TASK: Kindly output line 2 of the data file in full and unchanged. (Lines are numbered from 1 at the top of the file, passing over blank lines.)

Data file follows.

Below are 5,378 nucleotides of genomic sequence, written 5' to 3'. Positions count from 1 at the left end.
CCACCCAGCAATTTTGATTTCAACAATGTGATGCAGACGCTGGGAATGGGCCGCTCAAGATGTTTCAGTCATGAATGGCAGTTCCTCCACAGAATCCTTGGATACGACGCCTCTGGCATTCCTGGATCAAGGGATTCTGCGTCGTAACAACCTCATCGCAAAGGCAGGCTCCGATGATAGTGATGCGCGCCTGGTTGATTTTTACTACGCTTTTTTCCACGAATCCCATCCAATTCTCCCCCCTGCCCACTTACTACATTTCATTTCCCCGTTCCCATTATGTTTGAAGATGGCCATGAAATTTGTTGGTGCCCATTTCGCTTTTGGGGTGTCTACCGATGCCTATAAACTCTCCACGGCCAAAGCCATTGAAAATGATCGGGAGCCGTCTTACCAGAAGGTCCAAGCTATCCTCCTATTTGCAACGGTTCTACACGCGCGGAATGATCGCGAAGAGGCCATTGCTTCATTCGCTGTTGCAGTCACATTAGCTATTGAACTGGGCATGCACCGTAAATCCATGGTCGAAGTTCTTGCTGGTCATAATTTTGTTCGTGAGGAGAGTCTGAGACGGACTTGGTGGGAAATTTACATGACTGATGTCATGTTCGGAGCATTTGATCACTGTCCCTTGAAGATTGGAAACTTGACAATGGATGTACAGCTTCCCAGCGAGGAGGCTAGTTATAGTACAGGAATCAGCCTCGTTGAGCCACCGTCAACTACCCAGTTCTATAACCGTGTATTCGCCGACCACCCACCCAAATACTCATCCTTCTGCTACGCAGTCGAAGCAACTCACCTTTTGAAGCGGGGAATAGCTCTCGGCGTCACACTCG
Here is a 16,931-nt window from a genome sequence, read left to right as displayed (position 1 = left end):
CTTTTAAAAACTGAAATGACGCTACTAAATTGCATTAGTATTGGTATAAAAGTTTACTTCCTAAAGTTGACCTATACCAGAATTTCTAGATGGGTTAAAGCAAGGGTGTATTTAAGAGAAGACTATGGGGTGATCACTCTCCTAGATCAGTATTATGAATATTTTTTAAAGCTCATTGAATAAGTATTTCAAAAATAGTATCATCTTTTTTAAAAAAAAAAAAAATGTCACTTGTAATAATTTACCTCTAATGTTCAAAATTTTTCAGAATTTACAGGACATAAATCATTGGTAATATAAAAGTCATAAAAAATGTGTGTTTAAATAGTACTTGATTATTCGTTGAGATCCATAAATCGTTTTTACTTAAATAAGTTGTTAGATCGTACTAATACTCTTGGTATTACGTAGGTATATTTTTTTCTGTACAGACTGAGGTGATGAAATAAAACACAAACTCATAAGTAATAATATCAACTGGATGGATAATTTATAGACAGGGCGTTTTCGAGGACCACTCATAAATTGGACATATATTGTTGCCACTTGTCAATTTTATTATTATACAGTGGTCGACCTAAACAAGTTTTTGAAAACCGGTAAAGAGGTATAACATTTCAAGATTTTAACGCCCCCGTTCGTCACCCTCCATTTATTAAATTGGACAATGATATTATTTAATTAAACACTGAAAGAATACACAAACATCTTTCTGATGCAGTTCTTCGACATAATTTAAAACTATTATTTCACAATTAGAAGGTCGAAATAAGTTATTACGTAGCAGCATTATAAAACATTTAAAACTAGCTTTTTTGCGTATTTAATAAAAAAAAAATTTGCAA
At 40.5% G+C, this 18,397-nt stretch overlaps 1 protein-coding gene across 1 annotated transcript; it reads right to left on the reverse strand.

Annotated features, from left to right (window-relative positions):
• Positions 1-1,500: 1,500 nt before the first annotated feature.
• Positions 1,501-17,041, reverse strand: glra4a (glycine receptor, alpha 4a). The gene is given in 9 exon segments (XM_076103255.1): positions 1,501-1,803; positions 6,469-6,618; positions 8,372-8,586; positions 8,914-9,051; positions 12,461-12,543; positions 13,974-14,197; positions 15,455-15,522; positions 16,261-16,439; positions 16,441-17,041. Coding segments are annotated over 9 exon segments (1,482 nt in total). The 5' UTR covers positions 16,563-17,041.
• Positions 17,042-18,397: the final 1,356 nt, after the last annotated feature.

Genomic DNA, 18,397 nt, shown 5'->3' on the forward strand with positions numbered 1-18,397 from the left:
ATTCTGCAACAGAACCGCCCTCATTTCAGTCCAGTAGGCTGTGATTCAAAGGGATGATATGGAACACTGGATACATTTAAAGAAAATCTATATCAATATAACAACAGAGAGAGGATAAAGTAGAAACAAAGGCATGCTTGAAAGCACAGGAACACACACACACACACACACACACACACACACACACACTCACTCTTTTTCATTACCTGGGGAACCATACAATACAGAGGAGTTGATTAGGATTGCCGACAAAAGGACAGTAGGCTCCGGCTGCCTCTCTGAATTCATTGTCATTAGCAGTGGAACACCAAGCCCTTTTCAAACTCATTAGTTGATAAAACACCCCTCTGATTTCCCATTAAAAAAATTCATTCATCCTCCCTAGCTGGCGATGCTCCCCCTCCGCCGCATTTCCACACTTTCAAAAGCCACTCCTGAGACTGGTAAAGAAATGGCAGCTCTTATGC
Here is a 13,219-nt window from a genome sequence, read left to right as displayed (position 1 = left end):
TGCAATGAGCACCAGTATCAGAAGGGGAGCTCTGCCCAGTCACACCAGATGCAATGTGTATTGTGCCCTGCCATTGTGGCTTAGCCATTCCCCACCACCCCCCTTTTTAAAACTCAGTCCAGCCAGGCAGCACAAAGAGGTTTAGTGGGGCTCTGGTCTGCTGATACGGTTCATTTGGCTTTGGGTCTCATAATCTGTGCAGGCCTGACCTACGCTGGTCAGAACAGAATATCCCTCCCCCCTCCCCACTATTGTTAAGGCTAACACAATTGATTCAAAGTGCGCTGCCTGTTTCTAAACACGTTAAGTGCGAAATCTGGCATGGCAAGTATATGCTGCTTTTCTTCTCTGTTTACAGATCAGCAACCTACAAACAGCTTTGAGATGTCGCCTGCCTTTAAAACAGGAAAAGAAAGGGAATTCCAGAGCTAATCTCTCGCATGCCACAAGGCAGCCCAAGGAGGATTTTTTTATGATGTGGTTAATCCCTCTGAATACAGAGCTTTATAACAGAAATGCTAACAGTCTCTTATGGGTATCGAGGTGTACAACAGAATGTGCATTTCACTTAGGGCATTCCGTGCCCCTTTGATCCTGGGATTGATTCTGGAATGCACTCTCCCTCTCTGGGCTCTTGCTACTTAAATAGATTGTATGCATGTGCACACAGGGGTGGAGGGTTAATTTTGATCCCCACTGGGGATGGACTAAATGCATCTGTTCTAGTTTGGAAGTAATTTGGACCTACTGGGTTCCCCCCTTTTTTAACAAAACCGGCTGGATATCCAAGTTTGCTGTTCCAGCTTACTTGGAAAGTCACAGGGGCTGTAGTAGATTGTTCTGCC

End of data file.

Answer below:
CCACCCAGCAATTTTGATTTCAACAATGTGATGCAGACGCTGGGAATGGGCCGCTCAAGATGTTTCAGTCATGAATGGCAGTTCCTCCACAGAATCCTTGGATACGACGCCTCTGGCATTCCTGGATCAAGGGATTCTGCGTCGTAACAACCTCATCGCAAAGGCAGGCTCCGATGATAGTGATGCGCGCCTGGTTGATTTTTACTACGCTTTTTTCCACGAATCCCATCCAATTCTCCCCCCTGCCCACTTACTACATTTCATTTCCCCGTTCCCATTATGTTTGAAGATGGCCATGAAATTTGTTGGTGCCCATTTCGCTTTTGGGGTGTCTACCGATGCCTATAAACTCTCCACGGCCAAAGCCATTGAAAATGATCGGGAGCCGTCTTACCAGAAGGTCCAAGCTATCCTCCTATTTGCAACGGTTCTACACGCGCGGAATGATCGCGAAGAGGCCATTGCTTCATTCGCTGTTGCAGTCACATTAGCTATTGAACTGGGCATGCACCGTAAATCCATGGTCGAAGTTCTTGCTGGTCATAATTTTGTTCGTGAGGAGAGTCTGAGACGGACTTGGTGGGAAATTTACATGACTGATGTCATGTTCGGAGCATTTGATCACTGTCCCTTGAAGATTGGAAACTTGACAATGGATGTACAGCTTCCCAGCGAGGAGGCTAGTTATAGTACAGGAATCAGCCTCGTTGAGCCACCGTCAACTACCCAGTTCTATAACCGTGTATTCGCCGACCACCCACCCAAATACTCATCCTTCTGCTACGCAGTCGAAGCAACTCACCTTTTGAAGCGGGGAATAGCTCTCGGCGTCACACTCG